I put this in the blender with coffee. And ice. And sugar. I think I bought this many many years ago. I once thought you could stick it in heated milk and have hot chocolate. They don't really tell you it's unsweetened on the box and that you really, really need to add sugar. This one is still good. It will probably be good forever.
I was innocently making a salad and looked for a salad dressing, without fish, to use. I pulled out this dressing and was taking the paper label off the top to unscrew the cap when I noticed that the expiration date was November 14, 2005.
The taste isn't stellar, it's more vinegar than red wine but it'll do in a pinch.
As a late celebration of Cinco de Mayo, I pulled this gem of a burrito out of the freezer. Late 90s is the best guess as to its purchase date.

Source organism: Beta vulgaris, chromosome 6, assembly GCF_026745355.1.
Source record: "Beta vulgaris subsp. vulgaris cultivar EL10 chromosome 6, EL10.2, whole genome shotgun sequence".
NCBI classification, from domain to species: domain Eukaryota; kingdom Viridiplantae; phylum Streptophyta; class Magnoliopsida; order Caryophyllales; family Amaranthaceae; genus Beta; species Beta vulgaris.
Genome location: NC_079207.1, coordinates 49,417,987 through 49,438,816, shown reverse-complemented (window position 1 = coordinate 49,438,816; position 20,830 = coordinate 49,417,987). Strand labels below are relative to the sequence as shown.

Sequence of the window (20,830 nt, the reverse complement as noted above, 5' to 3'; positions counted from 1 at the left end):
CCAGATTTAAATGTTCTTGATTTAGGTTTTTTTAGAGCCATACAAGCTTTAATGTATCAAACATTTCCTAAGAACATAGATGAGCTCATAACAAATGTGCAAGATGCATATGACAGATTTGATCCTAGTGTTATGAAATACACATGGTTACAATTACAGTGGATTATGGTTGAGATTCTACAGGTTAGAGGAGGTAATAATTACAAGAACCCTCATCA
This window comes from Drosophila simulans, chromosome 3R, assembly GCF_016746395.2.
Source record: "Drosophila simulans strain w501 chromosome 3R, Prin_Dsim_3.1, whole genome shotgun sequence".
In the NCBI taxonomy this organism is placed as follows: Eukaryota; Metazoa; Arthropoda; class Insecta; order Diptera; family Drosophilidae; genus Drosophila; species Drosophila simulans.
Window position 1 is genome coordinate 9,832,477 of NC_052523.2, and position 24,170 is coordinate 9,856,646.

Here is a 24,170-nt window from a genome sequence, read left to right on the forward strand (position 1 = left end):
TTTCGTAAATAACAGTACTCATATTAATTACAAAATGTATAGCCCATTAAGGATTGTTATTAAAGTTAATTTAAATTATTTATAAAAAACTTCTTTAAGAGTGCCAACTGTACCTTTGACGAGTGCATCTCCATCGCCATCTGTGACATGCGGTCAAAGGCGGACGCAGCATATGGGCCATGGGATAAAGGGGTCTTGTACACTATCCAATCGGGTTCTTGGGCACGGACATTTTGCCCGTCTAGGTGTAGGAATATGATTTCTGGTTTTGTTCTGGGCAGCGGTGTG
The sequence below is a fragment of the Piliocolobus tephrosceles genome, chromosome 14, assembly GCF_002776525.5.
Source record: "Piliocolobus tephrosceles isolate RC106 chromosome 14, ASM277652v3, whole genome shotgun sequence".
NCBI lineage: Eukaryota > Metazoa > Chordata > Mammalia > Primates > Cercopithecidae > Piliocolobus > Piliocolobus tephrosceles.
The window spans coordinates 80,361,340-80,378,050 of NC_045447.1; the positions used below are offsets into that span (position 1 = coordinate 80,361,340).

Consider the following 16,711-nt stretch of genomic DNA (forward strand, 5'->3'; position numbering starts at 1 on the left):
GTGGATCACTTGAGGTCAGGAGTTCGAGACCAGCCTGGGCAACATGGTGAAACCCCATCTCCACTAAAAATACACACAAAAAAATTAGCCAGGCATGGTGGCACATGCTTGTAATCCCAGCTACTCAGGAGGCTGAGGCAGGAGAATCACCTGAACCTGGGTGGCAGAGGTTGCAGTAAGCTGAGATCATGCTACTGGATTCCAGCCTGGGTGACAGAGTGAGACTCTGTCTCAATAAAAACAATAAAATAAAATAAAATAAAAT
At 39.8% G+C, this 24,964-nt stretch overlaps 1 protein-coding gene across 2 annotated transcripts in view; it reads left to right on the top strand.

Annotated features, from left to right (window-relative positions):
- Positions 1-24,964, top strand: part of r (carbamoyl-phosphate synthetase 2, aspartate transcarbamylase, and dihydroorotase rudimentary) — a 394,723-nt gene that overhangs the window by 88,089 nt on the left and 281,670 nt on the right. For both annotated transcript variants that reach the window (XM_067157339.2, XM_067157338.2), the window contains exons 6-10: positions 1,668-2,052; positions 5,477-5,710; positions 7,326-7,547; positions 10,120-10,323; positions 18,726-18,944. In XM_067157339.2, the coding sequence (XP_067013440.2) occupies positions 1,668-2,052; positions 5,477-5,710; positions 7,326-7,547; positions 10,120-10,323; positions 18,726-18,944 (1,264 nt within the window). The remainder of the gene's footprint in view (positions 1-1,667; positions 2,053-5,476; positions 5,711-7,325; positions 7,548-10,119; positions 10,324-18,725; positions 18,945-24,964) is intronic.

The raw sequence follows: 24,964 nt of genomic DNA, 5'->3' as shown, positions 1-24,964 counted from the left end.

If you look closely, you can see giant ice crystals on it. Surprisingly, this didn't taste freezer burnt, although (not surprisingly) it didn't taste good, either. According to the wrapper, it was a chicken burrito, but it was more like refried beans and some small gritty pieces. The tortilla also took a lot of beverage to get it to go down. Pretty dried out and crackly. Probably the microwave cooking method didn't help. I'm not a fan of microwaved burritos, but I was in a hurry and the oven method took too long. Not my favorite vintage lunch (or was it breakfast?), I can tell you that.
This all began as a way to eat the jarred cherries from a previous post. They would be incorporated into a delicious batch of knock-off Ben and Jerry's Cherry Garcia ice cream. The ice cream recipe used was buttermilk-based. The head notes for the recipe promised frozen heaven in a bowl. Well, we'll see about that.